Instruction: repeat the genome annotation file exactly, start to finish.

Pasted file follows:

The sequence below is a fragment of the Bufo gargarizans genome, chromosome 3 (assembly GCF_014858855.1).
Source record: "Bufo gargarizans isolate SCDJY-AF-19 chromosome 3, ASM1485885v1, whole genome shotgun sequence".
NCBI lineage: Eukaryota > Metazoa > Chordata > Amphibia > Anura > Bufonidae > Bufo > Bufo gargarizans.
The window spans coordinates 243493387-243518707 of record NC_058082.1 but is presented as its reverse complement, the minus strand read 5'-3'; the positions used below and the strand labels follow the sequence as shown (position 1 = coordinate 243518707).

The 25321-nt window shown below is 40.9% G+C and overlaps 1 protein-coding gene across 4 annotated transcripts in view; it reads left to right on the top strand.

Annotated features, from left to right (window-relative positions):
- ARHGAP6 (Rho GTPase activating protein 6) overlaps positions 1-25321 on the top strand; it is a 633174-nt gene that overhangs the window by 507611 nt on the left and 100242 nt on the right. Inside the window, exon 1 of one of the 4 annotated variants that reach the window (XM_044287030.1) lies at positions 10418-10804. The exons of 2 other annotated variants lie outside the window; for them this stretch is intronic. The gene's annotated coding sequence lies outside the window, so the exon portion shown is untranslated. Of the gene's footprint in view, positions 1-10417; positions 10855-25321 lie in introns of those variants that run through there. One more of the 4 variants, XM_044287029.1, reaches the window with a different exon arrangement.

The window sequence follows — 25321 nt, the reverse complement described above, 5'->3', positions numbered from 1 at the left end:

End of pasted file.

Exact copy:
The sequence below is a fragment of the Bufo gargarizans genome, chromosome 3 (assembly GCF_014858855.1).
Source record: "Bufo gargarizans isolate SCDJY-AF-19 chromosome 3, ASM1485885v1, whole genome shotgun sequence".
NCBI lineage: Eukaryota > Metazoa > Chordata > Amphibia > Anura > Bufonidae > Bufo > Bufo gargarizans.
The window spans coordinates 243493387-243518707 of record NC_058082.1 but is presented as its reverse complement, the minus strand read 5'-3'; the positions used below and the strand labels follow the sequence as shown (position 1 = coordinate 243518707).

The 25321-nt window shown below is 40.9% G+C and overlaps 1 protein-coding gene across 4 annotated transcripts in view; it reads left to right on the top strand.

Annotated features, from left to right (window-relative positions):
- ARHGAP6 (Rho GTPase activating protein 6) overlaps positions 1-25321 on the top strand; it is a 633174-nt gene that overhangs the window by 507611 nt on the left and 100242 nt on the right. Inside the window, exon 1 of one of the 4 annotated variants that reach the window (XM_044287030.1) lies at positions 10418-10804. The exons of 2 other annotated variants lie outside the window; for them this stretch is intronic. The gene's annotated coding sequence lies outside the window, so the exon portion shown is untranslated. Of the gene's footprint in view, positions 1-10417; positions 10855-25321 lie in introns of those variants that run through there. One more of the 4 variants, XM_044287029.1, reaches the window with a different exon arrangement.

The window sequence follows — 25321 nt, the reverse complement described above, 5'->3', positions numbered from 1 at the left end: